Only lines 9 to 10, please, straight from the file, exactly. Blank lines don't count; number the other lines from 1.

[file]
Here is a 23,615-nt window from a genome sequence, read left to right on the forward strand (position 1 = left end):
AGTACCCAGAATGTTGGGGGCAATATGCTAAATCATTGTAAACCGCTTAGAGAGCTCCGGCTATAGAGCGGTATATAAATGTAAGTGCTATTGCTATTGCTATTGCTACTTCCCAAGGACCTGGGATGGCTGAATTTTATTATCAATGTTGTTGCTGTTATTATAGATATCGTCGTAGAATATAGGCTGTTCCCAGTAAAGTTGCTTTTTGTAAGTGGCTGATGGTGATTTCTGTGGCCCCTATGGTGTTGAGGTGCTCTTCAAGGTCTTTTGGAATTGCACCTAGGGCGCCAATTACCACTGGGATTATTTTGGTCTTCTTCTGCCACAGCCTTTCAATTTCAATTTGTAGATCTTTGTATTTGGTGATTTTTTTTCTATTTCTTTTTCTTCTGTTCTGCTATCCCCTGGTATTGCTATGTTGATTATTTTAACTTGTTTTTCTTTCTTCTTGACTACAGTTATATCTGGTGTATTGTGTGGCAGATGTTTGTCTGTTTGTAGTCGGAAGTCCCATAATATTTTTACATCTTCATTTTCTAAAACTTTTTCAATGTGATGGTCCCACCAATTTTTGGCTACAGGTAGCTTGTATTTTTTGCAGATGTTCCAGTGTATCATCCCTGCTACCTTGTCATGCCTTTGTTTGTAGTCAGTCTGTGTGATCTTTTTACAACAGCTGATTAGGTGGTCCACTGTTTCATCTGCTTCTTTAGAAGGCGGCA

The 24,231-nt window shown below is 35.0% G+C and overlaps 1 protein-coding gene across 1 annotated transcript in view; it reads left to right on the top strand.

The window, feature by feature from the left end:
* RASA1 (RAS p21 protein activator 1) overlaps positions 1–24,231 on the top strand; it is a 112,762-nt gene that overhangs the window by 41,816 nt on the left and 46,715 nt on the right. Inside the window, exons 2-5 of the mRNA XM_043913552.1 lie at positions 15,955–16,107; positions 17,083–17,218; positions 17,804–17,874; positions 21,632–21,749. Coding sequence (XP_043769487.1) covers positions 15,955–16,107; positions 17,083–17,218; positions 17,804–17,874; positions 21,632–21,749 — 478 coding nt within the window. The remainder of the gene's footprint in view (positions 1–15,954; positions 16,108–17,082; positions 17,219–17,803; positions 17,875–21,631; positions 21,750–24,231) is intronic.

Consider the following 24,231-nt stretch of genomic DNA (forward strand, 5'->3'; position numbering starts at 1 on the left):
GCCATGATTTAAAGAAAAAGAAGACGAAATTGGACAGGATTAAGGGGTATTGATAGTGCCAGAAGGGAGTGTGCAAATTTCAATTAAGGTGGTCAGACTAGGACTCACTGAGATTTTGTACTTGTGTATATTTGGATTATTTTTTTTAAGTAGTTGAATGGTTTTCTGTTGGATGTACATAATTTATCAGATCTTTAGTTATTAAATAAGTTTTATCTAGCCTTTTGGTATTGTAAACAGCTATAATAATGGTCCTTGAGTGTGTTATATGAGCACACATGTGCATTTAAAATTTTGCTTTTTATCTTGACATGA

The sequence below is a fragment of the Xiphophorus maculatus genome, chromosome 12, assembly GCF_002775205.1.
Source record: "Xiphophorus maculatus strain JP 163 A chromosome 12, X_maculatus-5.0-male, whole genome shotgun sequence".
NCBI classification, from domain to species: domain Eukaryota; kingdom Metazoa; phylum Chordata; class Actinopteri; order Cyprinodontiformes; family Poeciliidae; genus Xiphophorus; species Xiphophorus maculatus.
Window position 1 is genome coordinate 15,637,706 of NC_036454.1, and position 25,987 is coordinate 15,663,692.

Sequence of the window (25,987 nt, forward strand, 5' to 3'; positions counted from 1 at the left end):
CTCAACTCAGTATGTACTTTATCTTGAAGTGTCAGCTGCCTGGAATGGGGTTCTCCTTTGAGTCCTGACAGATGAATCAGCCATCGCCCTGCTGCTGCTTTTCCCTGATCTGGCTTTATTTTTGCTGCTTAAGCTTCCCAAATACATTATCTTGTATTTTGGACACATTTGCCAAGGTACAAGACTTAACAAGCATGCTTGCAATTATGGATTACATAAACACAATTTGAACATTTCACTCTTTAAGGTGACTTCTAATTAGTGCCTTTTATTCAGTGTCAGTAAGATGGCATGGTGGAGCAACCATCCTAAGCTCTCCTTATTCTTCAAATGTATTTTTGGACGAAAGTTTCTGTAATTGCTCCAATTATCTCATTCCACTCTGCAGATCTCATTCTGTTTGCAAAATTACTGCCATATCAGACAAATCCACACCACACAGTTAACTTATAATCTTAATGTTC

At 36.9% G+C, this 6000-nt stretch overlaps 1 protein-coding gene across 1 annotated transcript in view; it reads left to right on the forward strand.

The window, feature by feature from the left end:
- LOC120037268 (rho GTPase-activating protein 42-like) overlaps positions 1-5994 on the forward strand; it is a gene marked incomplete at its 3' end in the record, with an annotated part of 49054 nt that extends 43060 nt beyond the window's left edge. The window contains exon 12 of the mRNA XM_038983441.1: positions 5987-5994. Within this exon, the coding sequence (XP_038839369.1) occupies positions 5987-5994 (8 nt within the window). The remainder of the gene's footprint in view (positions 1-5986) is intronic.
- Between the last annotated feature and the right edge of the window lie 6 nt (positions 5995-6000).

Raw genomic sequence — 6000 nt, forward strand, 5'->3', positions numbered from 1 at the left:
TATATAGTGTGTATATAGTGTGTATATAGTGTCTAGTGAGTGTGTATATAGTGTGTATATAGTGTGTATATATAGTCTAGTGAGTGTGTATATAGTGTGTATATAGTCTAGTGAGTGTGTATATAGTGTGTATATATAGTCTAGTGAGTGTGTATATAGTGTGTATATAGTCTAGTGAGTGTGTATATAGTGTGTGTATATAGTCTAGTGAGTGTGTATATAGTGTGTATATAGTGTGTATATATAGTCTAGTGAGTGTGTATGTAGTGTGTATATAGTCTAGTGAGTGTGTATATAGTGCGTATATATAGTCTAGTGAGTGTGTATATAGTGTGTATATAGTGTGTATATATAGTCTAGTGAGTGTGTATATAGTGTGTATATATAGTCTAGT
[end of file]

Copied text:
Source record: "Xiphophorus maculatus strain JP 163 A chromosome 12, X_maculatus-5.0-male, whole genome shotgun sequence".
NCBI classification, from domain to species: domain Eukaryota; kingdom Metazoa; phylum Chordata; class Actinopteri; order Cyprinodontiformes; family Poeciliidae; genus Xiphophorus; species Xiphophorus maculatus.